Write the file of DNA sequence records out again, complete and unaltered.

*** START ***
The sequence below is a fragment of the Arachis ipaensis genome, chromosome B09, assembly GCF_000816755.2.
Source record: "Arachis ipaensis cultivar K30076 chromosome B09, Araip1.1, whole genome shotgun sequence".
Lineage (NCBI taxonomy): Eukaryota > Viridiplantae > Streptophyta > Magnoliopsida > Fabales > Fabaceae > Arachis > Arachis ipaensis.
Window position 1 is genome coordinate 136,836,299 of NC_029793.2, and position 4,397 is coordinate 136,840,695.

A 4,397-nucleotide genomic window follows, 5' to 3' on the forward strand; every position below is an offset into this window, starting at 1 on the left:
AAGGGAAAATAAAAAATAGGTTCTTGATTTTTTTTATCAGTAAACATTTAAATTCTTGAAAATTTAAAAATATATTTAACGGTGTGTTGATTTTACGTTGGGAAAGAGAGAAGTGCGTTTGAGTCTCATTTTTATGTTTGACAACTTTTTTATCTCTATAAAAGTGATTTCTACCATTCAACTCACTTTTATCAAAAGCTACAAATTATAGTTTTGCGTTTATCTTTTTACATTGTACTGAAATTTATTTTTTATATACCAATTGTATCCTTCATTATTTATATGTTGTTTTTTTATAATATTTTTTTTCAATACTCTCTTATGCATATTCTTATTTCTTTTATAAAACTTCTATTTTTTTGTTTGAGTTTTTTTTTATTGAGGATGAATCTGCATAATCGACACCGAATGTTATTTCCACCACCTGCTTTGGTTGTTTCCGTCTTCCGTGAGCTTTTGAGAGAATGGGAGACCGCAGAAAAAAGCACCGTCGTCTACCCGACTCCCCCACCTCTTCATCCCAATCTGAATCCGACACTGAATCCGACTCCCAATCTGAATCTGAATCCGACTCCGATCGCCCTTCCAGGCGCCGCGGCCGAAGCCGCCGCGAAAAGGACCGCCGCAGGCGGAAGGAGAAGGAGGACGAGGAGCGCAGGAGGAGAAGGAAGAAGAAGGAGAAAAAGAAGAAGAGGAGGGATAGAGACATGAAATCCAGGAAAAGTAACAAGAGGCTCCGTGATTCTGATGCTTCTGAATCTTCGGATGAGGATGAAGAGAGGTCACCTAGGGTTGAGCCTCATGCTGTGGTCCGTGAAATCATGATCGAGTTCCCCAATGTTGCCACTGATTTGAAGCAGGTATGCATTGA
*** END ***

The sequence below is a fragment of the Arachis ipaensis genome, chromosome B09, assembly GCF_000816755.2.
Source record: "Arachis ipaensis cultivar K30076 chromosome B09, Araip1.1, whole genome shotgun sequence".
Lineage (NCBI taxonomy): Eukaryota > Viridiplantae > Streptophyta > Magnoliopsida > Fabales > Fabaceae > Arachis > Arachis ipaensis.
Window position 1 is genome coordinate 136,836,299 of NC_029793.2, and position 4,397 is coordinate 136,840,695.

A 4,397-nucleotide genomic window follows, 5' to 3' on the forward strand; every position below is an offset into this window, starting at 1 on the left:
AAGGGAAAATAAAAAATAGGTTCTTGATTTTTTTTATCAGTAAACATTTAAATTCTTGAAAATTTAAAAATATATTTAACGGTGTGTTGATTTTACGTTGGGAAAGAGAGAAGTGCGTTTGAGTCTCATTTTTATGTTTGACAACTTTTTTATCTCTATAAAAGTGATTTCTACCATTCAACTCACTTTTATCAAAAGCTACAAATTATAGTTTTGCGTTTATCTTTTTACATTGTACTGAAATTTATTTTTTATATACCAATTGTATCCTTCATTATTTATATGTTGTTTTTTTATAATATTTTTTTTCAATACTCTCTTATGCATATTCTTATTTCTTTTATAAAACTTCTATTTTTTTGTTTGAGTTTTTTTTTATTGAGGATGAATCTGCATAATCGACACCGAATGTTATTTCCACCACCTGCTTTGGTTGTTTCCGTCTTCCGTGAGCTTTTGAGAGAATGGGAGACCGCAGAAAAAAGCACCGTCGTCTACCCGACTCCCCCACCTCTTCATCCCAATCTGAATCCGACACTGAATCCGACTCCCAATCTGAATCTGAATCCGACTCCGATCGCCCTTCCAGGCGCCGCGGCCGAAGCCGCCGCGAAAAGGACCGCCGCAGGCGGAAGGAGAAGGAGGACGAGGAGCGCAGGAGGAGAAGGAAGAAGAAGGAGAAAAAGAAGAAGAGGAGGGATAGAGACATGAAATCCAGGAAAAGTAACAAGAGGCTCCGTGATTCTGATGCTTCTGAATCTTCGGATGAGGATGAAGAGAGGTCACCTAGGGTTGAGCCTCATGCTGTGGTCCGTGAAATCATGATCGAGTTCCCCAATGTTGCCACTGATTTGAAGCAGGTATGCATTGA